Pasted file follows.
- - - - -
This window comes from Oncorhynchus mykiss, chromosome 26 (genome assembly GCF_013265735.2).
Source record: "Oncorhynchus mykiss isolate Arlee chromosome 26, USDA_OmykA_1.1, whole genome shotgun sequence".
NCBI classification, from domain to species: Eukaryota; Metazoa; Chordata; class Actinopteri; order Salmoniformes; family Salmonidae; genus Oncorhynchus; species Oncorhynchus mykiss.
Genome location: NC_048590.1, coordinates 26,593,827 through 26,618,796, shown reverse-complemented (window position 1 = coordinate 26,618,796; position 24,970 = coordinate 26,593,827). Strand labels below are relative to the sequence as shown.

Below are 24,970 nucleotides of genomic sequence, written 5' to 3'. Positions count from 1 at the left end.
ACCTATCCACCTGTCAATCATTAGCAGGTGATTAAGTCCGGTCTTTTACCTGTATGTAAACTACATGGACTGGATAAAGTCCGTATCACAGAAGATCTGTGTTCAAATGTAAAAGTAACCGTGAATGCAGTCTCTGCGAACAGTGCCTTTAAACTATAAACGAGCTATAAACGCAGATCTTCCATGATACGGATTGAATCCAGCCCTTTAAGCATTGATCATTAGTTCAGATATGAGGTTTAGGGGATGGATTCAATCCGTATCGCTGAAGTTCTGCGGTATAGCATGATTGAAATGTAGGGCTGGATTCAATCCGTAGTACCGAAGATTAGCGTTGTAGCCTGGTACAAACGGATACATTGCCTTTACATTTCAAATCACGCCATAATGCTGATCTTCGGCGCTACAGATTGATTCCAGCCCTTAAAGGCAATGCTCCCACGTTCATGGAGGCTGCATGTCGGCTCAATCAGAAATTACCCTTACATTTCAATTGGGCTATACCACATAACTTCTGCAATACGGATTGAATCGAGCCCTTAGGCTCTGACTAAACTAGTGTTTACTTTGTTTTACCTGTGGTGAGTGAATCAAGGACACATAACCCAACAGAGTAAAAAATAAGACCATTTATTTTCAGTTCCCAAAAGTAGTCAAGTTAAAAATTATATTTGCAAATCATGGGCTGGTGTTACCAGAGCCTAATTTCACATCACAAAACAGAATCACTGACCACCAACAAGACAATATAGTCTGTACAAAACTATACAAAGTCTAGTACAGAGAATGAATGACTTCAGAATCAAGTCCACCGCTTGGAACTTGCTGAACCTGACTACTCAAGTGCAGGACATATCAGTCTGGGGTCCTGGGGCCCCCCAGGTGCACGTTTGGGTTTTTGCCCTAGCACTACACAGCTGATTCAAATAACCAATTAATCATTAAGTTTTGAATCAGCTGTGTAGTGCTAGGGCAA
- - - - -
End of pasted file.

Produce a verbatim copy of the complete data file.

This window comes from Oncorhynchus mykiss, chromosome 26 (genome assembly GCF_013265735.2).
Source record: "Oncorhynchus mykiss isolate Arlee chromosome 26, USDA_OmykA_1.1, whole genome shotgun sequence".
NCBI classification, from domain to species: Eukaryota; Metazoa; Chordata; class Actinopteri; order Salmoniformes; family Salmonidae; genus Oncorhynchus; species Oncorhynchus mykiss.
Genome location: NC_048590.1, coordinates 26,593,827 through 26,618,796, shown reverse-complemented (window position 1 = coordinate 26,618,796; position 24,970 = coordinate 26,593,827). Strand labels below are relative to the sequence as shown.

Below are 24,970 nucleotides of genomic sequence, written 5' to 3'. Positions count from 1 at the left end.
ACCTATCCACCTGTCAATCATTAGCAGGTGATTAAGTCCGGTCTTTTACCTGTATGTAAACTACATGGACTGGATAAAGTCCGTATCACAGAAGATCTGTGTTCAAATGTAAAAGTAACCGTGAATGCAGTCTCTGCGAACAGTGCCTTTAAACTATAAACGAGCTATAAACGCAGATCTTCCATGATACGGATTGAATCCAGCCCTTTAAGCATTGATCATTAGTTCAGATATGAGGTTTAGGGGATGGATTCAATCCGTATCGCTGAAGTTCTGCGGTATAGCATGATTGAAATGTAGGGCTGGATTCAATCCGTAGTACCGAAGATTAGCGTTGTAGCCTGGTACAAACGGATACATTGCCTTTACATTTCAAATCACGCCATAATGCTGATCTTCGGCGCTACAGATTGATTCCAGCCCTTAAAGGCAATGCTCCCACGTTCATGGAGGCTGCATGTCGGCTCAATCAGAAATTACCCTTACATTTCAATTGGGCTATACCACATAACTTCTGCAATACGGATTGAATCGAGCCCTTAGGCTCTGACTAAACTAGTGTTTACTTTGTTTTACCTGTGGTGAGTGAATCAAGGACACATAACCCAACAGAGTAAAAAATAAGACCATTTATTTTCAGTTCCCAAAAGTAGTCAAGTTAAAAATTATATTTGCAAATCATGGGCTGGTGTTACCAGAGCCTAATTTCACATCACAAAACAGAATCACTGACCACCAACAAGACAATATAGTCTGTACAAAACTATACAAAGTCTAGTACAGAGAATGAATGACTTCAGAATCAAGTCCACCGCTTGGAACTTGCTGAACCTGACTACTCAAGTGCAGGACATATCAGTCTGGGGTCCTGGGGCCCCCCAGGTGCACGTTTGGGTTTTTGCCCTAGCACTACACAGCTGATTCAAATAACCAATTAATCATTAAGTTTTGAATCAGCTGTGTAGTGCTAGGGCAA